UNESCO supports a three-day festival bringing artists to perform in Angkor and Siem Reap to promote Cambodian Intangible Cultural Heritage
A three-day festival including the Angkor International Festival of the Arts (AIFA) and cultural events to celebrate Siem Reap, ASEAN city of culture, was jointly organized by the Ministry of Culture and Fine Arts, the APSARA National Authority, the Siem Reap Provincial Administration and the Cambodian Arts and Festival Enterprise (CAFE) in Siem Reap and in Angkor from the 10th until the 12th of December 2021 in collaboration with UNESCO. The event commenced with an opening ceremony on the 10th of December in front of the Western Entrance of the Angkor Wat Temple, which was followed by activities including performances, exhibitions, a readers-writers festival and a closing ceremony on the 12th of December in the Royal Independent Gardens in Siem Reap.
The festival aimed to celebrate Siem Reap, ASEAN City of Culture (2020-2022) and to promote Cambodian intangible cultural heritage (ICH) and the creative and cultural industries as drivers for the COVID-19 economic recovery in the region. During the event, the Intangible Cultural Heritage Day was celebrated with the support of UNESCO at the Chau Say Tevoda Temple in Angkor and the Royal Gardens in Siem Reap on the 10th of December 2021. The event included presentations and performances of Phloy (Cambodian traditional music instrument) by Cambodian Living Arts, Chapei Dang Veng (Cambodian traditional music) by Mr. Kong Boram, son of a master of Chapei musician Kong Nay, Lkhon Khol Wat Svay Andet (aCambodian traditional dance) by Apsara Sangvar Pich Arts Group, Kun Lbokator (Cambodian martial arts) by the Cambodian Kun Bokator Academy and Sbek Thom (Khmer shadow theatre) by Cambodian Living Arts.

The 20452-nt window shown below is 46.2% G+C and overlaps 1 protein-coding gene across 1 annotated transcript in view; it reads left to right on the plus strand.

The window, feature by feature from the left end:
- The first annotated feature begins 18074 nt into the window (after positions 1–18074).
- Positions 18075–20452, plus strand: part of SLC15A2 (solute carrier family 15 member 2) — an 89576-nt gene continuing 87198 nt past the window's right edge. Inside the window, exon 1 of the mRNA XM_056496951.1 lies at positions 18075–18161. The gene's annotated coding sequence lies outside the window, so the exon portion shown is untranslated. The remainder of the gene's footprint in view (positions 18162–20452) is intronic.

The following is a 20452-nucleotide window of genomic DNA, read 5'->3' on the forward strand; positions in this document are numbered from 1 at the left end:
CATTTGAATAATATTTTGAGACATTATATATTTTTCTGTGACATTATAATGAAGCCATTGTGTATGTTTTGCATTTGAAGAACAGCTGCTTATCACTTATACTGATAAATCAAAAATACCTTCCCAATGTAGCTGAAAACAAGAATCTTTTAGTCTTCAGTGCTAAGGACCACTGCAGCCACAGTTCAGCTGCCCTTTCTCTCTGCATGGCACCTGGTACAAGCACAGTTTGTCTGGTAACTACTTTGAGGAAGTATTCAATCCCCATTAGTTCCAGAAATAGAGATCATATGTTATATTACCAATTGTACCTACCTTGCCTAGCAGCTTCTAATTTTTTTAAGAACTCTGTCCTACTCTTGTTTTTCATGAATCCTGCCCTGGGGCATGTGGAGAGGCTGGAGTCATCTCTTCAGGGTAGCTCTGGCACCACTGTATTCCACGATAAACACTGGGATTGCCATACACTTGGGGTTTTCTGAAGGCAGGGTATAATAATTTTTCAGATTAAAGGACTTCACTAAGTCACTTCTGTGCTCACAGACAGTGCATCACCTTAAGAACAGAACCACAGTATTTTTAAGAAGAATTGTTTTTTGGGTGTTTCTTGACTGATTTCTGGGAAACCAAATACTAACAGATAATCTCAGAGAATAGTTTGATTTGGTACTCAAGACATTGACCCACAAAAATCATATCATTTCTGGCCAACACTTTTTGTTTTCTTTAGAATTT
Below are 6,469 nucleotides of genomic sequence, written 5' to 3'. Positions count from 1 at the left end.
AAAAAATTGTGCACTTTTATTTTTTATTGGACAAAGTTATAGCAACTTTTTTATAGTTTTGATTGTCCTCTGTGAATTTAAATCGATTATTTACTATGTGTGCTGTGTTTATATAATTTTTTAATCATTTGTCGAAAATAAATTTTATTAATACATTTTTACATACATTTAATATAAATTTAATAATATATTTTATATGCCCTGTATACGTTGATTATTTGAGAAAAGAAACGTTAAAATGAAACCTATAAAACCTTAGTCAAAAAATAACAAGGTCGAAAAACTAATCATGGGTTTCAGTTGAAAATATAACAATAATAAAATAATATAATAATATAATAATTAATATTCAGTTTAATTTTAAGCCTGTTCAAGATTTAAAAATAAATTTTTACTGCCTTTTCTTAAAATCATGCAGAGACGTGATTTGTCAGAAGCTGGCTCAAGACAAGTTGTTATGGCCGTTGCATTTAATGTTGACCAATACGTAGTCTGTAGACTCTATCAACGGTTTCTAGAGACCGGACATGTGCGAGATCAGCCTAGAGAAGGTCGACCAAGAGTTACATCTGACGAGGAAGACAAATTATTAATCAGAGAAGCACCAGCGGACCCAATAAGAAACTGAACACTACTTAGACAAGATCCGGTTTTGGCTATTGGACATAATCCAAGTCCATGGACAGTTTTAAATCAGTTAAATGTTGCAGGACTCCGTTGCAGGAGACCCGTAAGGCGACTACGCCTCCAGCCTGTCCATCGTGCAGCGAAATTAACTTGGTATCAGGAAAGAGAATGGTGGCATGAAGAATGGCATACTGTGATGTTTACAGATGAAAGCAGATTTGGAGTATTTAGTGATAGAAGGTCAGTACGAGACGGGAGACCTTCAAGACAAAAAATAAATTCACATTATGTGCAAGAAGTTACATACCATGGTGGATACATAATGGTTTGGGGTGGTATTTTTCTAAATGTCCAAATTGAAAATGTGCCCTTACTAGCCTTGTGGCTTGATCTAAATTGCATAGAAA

The ICH day contributed to raising awareness about the rich Cambodian Intangible Cultural Heritage and the elements inscribed on the UNESCO Representative List of Intangible Cultural Heritage of Humanity and List of Intangible Cultural Heritage in Need of Urgent Safeguarding as well as elements not yet inscribed on the UNESCO list, such as Kun Lbokator, Khmer martial arts, whose nomination dossier, prepared and submitted by the Royal Government of Cambodia in 2021 is currently under evaluation for potential inscription in 2022.
The ICH Day also directly contributed to the UNESCO project “Safeguarding intangible cultural heritage in formal education in Cambodia” (2020-2022). The performances were recorded to produce videos and photographs to be integrated into the Digital Library of the Teacher Education College to be used as pedagogical materials to teach with ICH in schools across Cambodia.
Through the project Safeguarding ICH in formal education in Cambodia financially supported by the Chengdu Culture and Tourism Foundation, UNESCO is currently assisting the Government in developing educational materials, real-life case studies and testing pedagogical approaches in integrating ICH into the education system. The outputs of the project will contribute to the elaboration of the National Arts Education Curriculum for secondary schools.